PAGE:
Do you burn calories sweating? 10 summer exercise myths debunked!

Summer is a great time to get out and walk, but there are many summer walking myths that can prevent you from getting the most out of your summer walks. Nothing beats a walk in a shaded, natural setting on a great day with the sun shining. As the weather heats up, however, you’ll need to stay cool, stay hydrated and protect yourself from the sun.

We’re covering whether you burn more calories by sweating (you don’t) plus we’re busting 9 other summer walking myths for happier summer walking.

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1. You’re Burning More Calories If You Sweat More

Woman sweating from summer exercise
Jacob Lund / Shutterstock

Since you sweat more during intense exercise, you might think sweating itself burns additional calories. When you sweat, your body releases water and salt (among other things), but it doesn’t actually burn calories to do so. The reason that you sweat during exercise is because physical exertion raises your body temperature. As you sweat, the evaporation of that sweat on your skin helps cool your body down. The water that you sweat out is replenished by water that you drink or take in through food. Forcing yourself to sweat without proper hydration can cause extreme dehydration, which can be very dangerous.

2. You Don’t Need Sunscreen On A Cloudy Day

Sunburn and sun damage is caused by ultraviolet radiation from the sun. While clouds can block sunlight and make you feel cooler, even thick cloud cover only blocks a small percentage of UV light from actually hitting you. The remaining UV light on a cloudy day can easily cause sunburn on exposed skin, even if you’re not feeling like you’re getting roasted. You should still wear sun protection even on cloudy days. If you don’t like wearing sunscreen, you can look into a good hat and some light clothing that can help block UV light instead.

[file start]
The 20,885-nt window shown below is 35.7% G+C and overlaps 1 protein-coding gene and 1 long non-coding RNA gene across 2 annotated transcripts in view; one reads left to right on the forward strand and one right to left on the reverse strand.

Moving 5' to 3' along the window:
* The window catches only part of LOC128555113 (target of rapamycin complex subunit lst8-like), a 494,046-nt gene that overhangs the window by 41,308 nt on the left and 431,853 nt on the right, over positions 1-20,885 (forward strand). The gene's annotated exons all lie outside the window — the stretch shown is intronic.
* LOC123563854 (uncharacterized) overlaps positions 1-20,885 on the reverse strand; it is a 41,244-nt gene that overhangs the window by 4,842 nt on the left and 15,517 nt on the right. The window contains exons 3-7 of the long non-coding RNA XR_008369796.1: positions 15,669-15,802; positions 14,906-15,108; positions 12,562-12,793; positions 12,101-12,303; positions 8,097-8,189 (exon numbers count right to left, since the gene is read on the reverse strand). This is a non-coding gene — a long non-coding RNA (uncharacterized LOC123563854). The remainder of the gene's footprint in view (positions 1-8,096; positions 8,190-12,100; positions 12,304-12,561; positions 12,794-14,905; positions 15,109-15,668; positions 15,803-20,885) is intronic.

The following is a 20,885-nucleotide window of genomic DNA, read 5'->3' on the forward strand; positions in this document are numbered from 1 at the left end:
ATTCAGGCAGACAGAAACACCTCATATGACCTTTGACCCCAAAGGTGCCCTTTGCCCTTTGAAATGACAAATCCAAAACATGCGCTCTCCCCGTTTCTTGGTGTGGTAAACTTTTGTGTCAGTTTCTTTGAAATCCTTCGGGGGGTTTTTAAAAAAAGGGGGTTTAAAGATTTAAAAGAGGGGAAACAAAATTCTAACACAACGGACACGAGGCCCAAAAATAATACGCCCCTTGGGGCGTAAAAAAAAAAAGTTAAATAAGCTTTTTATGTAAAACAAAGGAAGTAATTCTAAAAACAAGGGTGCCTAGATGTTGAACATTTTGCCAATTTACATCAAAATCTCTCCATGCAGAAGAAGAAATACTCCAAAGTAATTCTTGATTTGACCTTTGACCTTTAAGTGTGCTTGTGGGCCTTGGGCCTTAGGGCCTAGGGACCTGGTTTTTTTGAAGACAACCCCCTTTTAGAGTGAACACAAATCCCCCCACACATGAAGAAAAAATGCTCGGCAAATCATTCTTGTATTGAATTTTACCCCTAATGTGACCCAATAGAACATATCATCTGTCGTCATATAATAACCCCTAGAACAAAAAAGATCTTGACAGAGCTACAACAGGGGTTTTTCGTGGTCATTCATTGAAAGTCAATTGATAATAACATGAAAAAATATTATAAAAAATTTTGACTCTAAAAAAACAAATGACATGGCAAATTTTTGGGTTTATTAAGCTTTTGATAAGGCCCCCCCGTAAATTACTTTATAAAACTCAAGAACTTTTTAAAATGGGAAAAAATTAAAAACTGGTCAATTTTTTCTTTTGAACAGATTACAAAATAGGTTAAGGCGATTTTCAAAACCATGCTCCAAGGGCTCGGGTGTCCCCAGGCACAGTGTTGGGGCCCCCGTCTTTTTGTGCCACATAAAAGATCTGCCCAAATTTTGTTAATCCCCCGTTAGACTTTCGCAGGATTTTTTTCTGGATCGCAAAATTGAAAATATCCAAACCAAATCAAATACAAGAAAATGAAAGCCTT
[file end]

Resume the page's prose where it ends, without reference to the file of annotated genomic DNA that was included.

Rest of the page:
3. Once You Feel Thirsty, it’s Too Late to Hydrate

Man drinking water bottle during hot summer exercise
Maridav / Shutterstock

While it’s a good idea to drink water before you feel thirsty to ensure you stay hydrated, it doesn’t mean that once you’re thirst it’s already too late to get hydrated. Many people seriously underestimate their body’s efficiency. The first signs of thirst could mean that you’re only slightly dehydrated, but you still shouldn’t ignore those signs. If you plan to exercise in hot weather, make sure to take water with you or stop and hydrate when possible.

4. Folks Who Tan (Or Have Dark Skin) Don’t Need Sunscreen

Melanin, the pigment in your skin that causes your skin to darken when exposed to sunlight, provides protection from sunburn. People with darker skin tones have more melanin, which decreases the risk of sunburn and also many skin cancers. People with dark skin tones can get sunburned and can get skin cancer, however, as melanin does not prevent all UV damage. You can still get skin cancer from excessive sun exposure regardless of how dark your skin is, and sunburn is still possible. It is best to always use sun protection regardless of your coloration.

5. Only Water Or Sports Drinks Will Hydrate You

Athlete drinking a sports drink after a run
GaudiLab / Shutterstock

While water is a great way to hydrate, your body can absorb water in many forms. There’s a myth that coffee or soda will dehydrate you. While caffeine is a mild diuretic (it makes you go to the bathroom more frequently), there’s no evidence that it actually will cause you to lose more water than you take in. Alcohol is an exception, however. Alcohol is a diuretic, and not drinking enough water with alcohol will cause you to become dehydrated. The glucose in sugary drinks may help replace electrolytes after you sweat a lot, but it’s usually not necessary for most walks. Water in any form will work fine for hydrating you, including soup, milk, juice and juice in fruits. Do be aware that liquid calories are still calories, so it’s still a good idea to avoid soda even if it doesn’t dehydrate you.